Grand Bend on the shores of Lake Huron in Southern Ontario, photo by Wikimedia Commons
If in the Grand Bend area, soaking up sun and sand on the playful shores of Lake Huron in Southern Ontario, you must attend a performance at either the Huron Country Playhouse or the smaller Playhouse II or perhaps both theatres as I did this season, watching "Too Many Cooks" at the Huron Country Playhouse and "Sorry... I'm Canadian" at Playhouse II, two lovely barn-shaped theatres located side by side in the hassle-free town that allows swimsuits and bikinis to parade along its long, main drag all the way down to the ever popular beach.
A settlement began here in the 1830s when a group of English and Scottish settlers purchased lots from the Canada Company, a land development firm. One of the original settlers, Benjamin Brewster gave his name to the village after he and his business partner David Smart secured rights to dam the Ausable River, and they started a sawmill in 1832. The villagers were mainly the families of the mill hands and fisherman. Their homesteads were situated on the south side of the present village. Grand Bend eventually survived as the name, perhaps because it was the most appropriate with the tight hairpin-turn in the original Ausable River where mills were first established.
"The Bend" quickly became a playful summer destination, the main strip, the centre of activity in the town, with shopping during the day and night life venues during the evening. A year-round population of 2,000 swells to 50,000 in the summer months on holiday weekends.
The Pinery Provincial Park and the
Lambton Heritage Museum are located seven kilometres south of Grand Bend, and
Grand Bend Motorplex offers a drag strip that hosts an International Hot Rod Association race and the IHRA Canadian Nationals, Canada's longest running and largest drag race.
But I didn't visit for drag races; I came to enjoy light-hearted theatre by Drayton Entertainment led by Artistic Director,
Alex Mustakas, a registered, not-for-profit charitable organization, and one of Canada's most successful professional theatre companies. From Broadway musicals, to laugh-a-minute comedies and riveting dramas, Drayton Entertainment presents fine live theatre for all ages at seven unique venues across Ontario: the Drayton Festival Theatre in Drayton, the Dunfield Theatre Cambridge in Cambridge, Huron Country Playhouse and Playhouse II in Grand Bend, King's Wharf Theatre in Penetanguishene, and St. Jacobs Country Playhouse and the Schoolhouse Theatre in St. Jacobs.
In 2011, the Huron Country Playhouse celebrated its landmark 40th Anniversary with an ambitious $4.0 million capital infrastructure expansion and improvement project. Visitors to the theatre can see the upgrades to the front-of-house including new washrooms, lobby, refreshment bar, box office, and gift shop operated by the Huron Country Playhouse Guild, a community-based organization comprised of 90 volunteers.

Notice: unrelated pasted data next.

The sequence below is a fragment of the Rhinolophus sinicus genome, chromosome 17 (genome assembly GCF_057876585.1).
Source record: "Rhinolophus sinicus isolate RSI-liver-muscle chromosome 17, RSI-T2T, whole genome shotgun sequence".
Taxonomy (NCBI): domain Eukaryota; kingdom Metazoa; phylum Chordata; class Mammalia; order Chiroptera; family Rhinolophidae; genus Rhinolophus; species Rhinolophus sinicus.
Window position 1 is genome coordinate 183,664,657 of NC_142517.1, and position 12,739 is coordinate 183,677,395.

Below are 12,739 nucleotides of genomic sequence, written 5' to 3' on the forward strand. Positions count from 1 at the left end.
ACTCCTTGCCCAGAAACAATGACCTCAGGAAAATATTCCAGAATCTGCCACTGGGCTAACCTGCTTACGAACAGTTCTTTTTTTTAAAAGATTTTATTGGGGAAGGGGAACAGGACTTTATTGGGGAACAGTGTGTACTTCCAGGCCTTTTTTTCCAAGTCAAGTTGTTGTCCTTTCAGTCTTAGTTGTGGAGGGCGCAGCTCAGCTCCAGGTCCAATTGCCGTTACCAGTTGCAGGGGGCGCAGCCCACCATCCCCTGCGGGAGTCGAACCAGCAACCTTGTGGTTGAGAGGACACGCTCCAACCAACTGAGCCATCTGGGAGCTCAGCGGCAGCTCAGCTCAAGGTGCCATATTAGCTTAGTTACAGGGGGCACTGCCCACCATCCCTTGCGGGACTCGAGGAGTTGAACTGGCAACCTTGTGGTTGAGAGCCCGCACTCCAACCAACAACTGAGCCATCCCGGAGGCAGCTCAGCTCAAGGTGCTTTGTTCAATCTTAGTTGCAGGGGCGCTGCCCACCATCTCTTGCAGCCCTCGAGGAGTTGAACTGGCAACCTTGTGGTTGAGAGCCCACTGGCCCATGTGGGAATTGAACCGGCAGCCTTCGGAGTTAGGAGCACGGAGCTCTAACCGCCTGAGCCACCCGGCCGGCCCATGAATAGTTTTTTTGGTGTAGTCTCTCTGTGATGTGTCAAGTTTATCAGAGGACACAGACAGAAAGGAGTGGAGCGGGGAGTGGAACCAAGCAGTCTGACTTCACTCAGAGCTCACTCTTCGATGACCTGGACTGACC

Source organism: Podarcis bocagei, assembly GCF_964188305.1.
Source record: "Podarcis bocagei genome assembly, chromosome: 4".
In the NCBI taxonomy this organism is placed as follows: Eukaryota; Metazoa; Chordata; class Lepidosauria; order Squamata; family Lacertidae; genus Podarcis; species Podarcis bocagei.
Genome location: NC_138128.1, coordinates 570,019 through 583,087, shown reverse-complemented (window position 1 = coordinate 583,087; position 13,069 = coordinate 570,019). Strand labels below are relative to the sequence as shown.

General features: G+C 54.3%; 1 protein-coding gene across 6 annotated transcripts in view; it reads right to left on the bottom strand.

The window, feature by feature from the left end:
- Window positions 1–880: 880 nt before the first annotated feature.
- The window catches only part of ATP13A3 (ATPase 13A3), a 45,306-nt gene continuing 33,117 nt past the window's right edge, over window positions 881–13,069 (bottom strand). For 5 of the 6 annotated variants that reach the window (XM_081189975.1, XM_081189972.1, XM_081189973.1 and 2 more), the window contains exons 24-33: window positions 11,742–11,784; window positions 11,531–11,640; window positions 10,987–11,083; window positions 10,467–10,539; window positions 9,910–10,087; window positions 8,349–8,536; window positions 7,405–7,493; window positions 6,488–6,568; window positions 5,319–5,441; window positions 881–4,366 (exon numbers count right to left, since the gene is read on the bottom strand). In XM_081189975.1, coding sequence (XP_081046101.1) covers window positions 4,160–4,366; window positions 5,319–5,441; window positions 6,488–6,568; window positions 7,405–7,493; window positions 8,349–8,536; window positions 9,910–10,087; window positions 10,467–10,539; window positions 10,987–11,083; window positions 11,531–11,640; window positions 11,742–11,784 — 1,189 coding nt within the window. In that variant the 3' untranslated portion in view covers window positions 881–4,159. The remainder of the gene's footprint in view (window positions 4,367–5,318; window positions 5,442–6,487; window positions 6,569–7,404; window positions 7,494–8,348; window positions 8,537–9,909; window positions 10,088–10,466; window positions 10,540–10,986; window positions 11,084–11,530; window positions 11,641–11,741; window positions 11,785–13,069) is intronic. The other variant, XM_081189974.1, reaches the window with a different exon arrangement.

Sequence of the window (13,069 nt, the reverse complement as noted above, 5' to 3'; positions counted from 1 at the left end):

There are 650 brand new theatre seats in the main stage, and the Playhouse II has been completely renovated, increasing from 150 chairs to a fully raked 300 seat auditorium. Infrared hearing and wheelchair access are available to patrons who require special assistance.
A visit to the Huron Country Playhouse takes less than an hour from Stratford, London and Sarnia.
Both "Too Many Cooks" and "Sorry... I'm Canadian" were hilarious. Sorry . . . I'm Canadian stars Neil Aitchison as RCMP Constable Archibald Finkster with musical accompaniment featuring The K9 Four - Duncan Cameron, Duff MacDonald, Bobby Prochaska, and Fred Smith, all talented musicians capable of playing multiple instruments and fine singers as well and the energetic Ballagh Bunch - Devan, Matthew, Michael and Paige, excellent dancers and fiddlers and also Frank Parks as Clifford F. Inkster for more comic shenanigans.
Aitchison frivolously frisked the crowd as each person entered, asking probing questions and performing his "security check;" then, he regaled us with a humorous travelog across Canada with great material from Canadian humour icon, Dave Broadfoot.
Too Many Cooks is a Canadian farce set in prohibition Niagara Falls, written by Marcia Kash and Douglas E. Hughes. The grand opening gala for Irving Bubbalowe's classy new restaurant quickly becomes a recipe for disaster when the famous singing chef, Francoise LaPlouffe, fails to arrive. When an unemployed drifter is persuaded to step in at the last minute and don the master chef's apron, chaos and confusion ensues ... complete with Chicago gangsters, a hot-blooded immigration officer, an illegal shipment of booze, and a tee-totaling Mountie. Keith Savage steals the show as Mr. Bubbalowe, performing an improbable jellyfish-like shake with his entire body such that one wonders just how he manages to remains vertical.
Grand Bend - sun, sand and delightful summer theatre, a sure recipe for success.
Mike Keenan writes for QMI Agency (Sun Media) Canada's largest newspaper publisher, printing 44 daily newspapers as well as a web portal, Canoe.ca. Besides regular columns for the St. Catharines Standard, Welland Tribune and Niagara Falls Review, Mike has been published in the Globe and Mail, Toronto Star, National Geographic Traveler, Buffalo Spree, Stitches, West of the City and Hamilton-Burlington's View Magazine.